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GAMES, MAGAZINE, Retro Classics

Majora’s Mask N64 – Turning Back The Clock Part 1

With the release of Majora’s mask on the Nintendo 3DS I decided to do the obvious thing, play it. However unlike everybody else booting up their 3DS consoles to play through Link’s adventures against the moon I decided to play ‘The Song of Time’ and rewind time with the Nintendo 64 version.


You see as a child I had an undying love for my N64 and for Ocarina of Time, it was literally the defining game for me. That game that takes you from playing games to actually being a gamer. Zelda was forever etched into my gaming history like no other game ever will. The one problem I had was that as a child I had no disposable income, so I never managed to own Majora’s Mask in the glory days of the N64. In more recent years however I have acquired the game that eluded me as a child, but there was always one road block in my head which always stopped me from blowing the dust out of the cartridge and giving this game a go. That roadblock was the time limit.

To keep things short I hate time limits. Even though I knew you could travel back in time to restart again the time limit always played on my mind. I had Ocarina of Time firmly in my mind, it was an epic quest across time with lots of areas and dungeons to explore and to defeat. The one thing that I did not want to do in Ocarina of Time was rush through it. So my mind could not fathom the idea of that same level of depth and epic story telling but against the clock. So sadly this was enough for me to put my gold Majora’s mask cartridge away to hibernate.

However the imminent release of Majora’s Mask on the 3DS bought the game firmly back onto my radar, whilst I could go out and buy the re-released version I thought that I owed it to my child self to play and complete Link’s adventure the way it was intended. I decided to dispel all wayward thoughts of time roadblocks and take that leap of faith that I should have taken years ago. I set up my N64, pushed in the cartridge and pressed the power switch. My journey had begun.


I was very pleased just how familiar Majora’s Mask felt, I had never played it before but the visual style and the feel of the game took me back to riding across Hyrule in Ocarina of Time. I always loved the idea of the masks, transforming into Deku’s and Goron’s and so forth, so I was excited to exit my Deku Scrub body so that I could finally utilise this power. After a game of hide and seek my wish was granted and I had full power of my mask.

Upon exiting Clock Town I was actually quite surprised to how small the over world was. I remembered Hyrule and the long rides with Epona from one side to the other, however a game with an ever approaching moon of destruction would benefit from a smaller over world. At this point at least the small size definitely detracted from my sense of scope and epicness of the quest. I can’t help but feel though as I explore more areas to fight in more dungeons this perspective will completely change.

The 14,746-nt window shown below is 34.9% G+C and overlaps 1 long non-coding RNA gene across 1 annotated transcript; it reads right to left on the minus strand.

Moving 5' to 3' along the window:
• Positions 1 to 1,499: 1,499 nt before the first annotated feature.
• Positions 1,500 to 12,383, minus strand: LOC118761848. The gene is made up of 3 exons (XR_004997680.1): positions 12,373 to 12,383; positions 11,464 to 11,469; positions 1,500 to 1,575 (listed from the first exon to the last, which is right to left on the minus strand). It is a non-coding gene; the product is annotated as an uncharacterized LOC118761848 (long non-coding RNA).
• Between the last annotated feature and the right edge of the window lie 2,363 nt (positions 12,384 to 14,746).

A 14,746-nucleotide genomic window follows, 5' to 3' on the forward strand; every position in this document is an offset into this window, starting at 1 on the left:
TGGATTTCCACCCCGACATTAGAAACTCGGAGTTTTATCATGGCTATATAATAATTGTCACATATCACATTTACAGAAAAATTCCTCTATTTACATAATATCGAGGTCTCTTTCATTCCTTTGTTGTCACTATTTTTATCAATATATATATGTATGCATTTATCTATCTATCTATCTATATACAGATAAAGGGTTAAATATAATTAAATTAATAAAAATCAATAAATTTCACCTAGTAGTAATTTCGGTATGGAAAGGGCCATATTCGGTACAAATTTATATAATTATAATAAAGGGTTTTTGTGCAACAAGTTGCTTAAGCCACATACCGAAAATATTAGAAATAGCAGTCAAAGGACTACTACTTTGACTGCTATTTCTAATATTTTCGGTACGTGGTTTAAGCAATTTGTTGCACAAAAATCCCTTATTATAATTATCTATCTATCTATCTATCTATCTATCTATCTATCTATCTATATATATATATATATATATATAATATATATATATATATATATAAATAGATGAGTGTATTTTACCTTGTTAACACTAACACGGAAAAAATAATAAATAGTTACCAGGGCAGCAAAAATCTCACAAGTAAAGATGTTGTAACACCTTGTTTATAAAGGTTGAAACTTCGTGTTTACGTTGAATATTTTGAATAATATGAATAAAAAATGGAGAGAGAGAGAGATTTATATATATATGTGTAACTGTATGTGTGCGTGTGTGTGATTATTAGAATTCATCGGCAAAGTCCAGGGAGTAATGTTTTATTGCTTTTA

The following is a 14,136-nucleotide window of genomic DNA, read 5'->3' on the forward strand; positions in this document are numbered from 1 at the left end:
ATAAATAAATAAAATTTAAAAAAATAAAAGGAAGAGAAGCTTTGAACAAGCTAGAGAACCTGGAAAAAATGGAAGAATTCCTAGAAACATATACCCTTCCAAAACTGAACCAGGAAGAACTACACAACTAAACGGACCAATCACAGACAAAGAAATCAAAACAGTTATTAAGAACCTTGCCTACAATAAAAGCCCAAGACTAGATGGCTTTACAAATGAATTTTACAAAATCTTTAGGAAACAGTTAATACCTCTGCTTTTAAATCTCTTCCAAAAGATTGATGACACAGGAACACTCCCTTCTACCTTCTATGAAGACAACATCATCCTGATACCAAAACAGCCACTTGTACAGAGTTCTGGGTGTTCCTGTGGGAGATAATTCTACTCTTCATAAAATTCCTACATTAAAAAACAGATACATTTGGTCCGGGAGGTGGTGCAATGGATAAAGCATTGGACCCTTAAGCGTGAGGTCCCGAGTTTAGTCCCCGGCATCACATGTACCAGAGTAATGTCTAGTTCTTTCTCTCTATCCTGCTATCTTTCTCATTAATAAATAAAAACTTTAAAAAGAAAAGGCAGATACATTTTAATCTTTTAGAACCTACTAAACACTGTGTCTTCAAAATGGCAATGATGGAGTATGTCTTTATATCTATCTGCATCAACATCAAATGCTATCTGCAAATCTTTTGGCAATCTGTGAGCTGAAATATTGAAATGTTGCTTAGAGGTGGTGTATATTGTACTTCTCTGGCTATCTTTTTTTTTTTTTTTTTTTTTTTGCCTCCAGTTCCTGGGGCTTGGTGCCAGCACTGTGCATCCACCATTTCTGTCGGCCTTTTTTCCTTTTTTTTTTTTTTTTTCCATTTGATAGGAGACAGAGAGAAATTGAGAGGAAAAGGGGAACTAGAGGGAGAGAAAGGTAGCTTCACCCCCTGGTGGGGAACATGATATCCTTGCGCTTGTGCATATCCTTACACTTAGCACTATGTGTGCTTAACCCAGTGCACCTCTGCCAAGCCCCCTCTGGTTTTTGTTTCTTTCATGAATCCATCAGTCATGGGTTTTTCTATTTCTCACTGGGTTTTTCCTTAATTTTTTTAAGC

It was not long until my first three days began to flitter away and my need reverse time came upon me. Over my first three days I saw the good points of the three day cycle and the bad. The good was that this world really does feel alive, people move around, will be at different places at different times, and different events will happen at different times. On my second three day cycle I managed to save an old woman getting robbed of her bomb bags, a great example of an event happening at one particular time. I also saw the town change, as the apocalypse drew closer, residents fled, dialogues changed people moved. I was oddly very emotionally attached already to the world of Termina, knowing the fate that was to bestow it’s residents whilst I knew I could escape.

The bad side however is largely due to the fact that it is just so difficult to save the game. Right now my game is set up to tackle the first temple, but I know I will have to set aside around three hours (at most) to give it a go. I have not tried the temple but I am assuming there are no owl statues once inside, therefore my only chance to save will be to play the song of time and restart. Whilst I love playing games to take me out of the every day life, there are just times when life cannot be avoided. Having me have to commit my time to a game is actually asking a lot from the player, and I believe it is not something that should be asked. Saving a game should not be a luxury, not with big epic adventures such as Zelda.

After playing my first section, i have fallen in love with the time mechanic, how it creates a world and a sense of impact on the residents lives. I can therefore see just why so many people are endeared to this game. However the lack of a good game saving option also highlights to me the limitations and potential pitfalls this mechanic has as a side effect. It certainly takes a little to get used to the time management, and whilst it has not hindered my gaming experience yet I have not put it through it’s paces yet. That will come in Part 2, where I will tackle my first temple – Wood Fall.



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